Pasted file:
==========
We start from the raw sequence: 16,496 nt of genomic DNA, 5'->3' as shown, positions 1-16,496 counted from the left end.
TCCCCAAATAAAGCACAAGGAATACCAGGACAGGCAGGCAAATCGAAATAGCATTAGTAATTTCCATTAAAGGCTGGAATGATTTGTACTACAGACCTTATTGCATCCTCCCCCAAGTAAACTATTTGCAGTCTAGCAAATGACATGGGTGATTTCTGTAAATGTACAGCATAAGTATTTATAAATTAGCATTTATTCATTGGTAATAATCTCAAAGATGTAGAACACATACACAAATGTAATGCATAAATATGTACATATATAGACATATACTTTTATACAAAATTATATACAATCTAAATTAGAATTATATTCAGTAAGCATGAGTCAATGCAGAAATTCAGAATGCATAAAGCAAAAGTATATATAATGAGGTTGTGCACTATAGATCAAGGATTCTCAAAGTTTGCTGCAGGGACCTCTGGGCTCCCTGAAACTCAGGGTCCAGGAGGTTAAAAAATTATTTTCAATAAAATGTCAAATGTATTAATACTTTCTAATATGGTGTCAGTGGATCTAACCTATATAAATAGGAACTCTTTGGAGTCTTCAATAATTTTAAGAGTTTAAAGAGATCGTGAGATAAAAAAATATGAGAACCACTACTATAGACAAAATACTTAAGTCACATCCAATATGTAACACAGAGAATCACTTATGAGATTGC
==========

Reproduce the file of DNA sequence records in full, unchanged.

We start from the raw sequence: 16,496 nt of genomic DNA, 5'->3' as shown, positions 1-16,496 counted from the left end.
TCCCCAAATAAAGCACAAGGAATACCAGGACAGGCAGGCAAATCGAAATAGCATTAGTAATTTCCATTAAAGGCTGGAATGATTTGTACTACAGACCTTATTGCATCCTCCCCCAAGTAAACTATTTGCAGTCTAGCAAATGACATGGGTGATTTCTGTAAATGTACAGCATAAGTATTTATAAATTAGCATTTATTCATTGGTAATAATCTCAAAGATGTAGAACACATACACAAATGTAATGCATAAATATGTACATATATAGACATATACTTTTATACAAAATTATATACAATCTAAATTAGAATTATATTCAGTAAGCATGAGTCAATGCAGAAATTCAGAATGCATAAAGCAAAAGTATATATAATGAGGTTGTGCACTATAGATCAAGGATTCTCAAAGTTTGCTGCAGGGACCTCTGGGCTCCCTGAAACTCAGGGTCCAGGAGGTTAAAAAATTATTTTCAATAAAATGTCAAATGTATTAATACTTTCTAATATGGTGTCAGTGGATCTAACCTATATAAATAGGAACTCTTTGGAGTCTTCAATAATTTTAAGAGTTTAAAGAGATCGTGAGATAAAAAAATATGAGAACCACTACTATAGACAAAATACTTAAGTCACATCCAATATGTAACACAGAGAATCACTTATGAGATTGC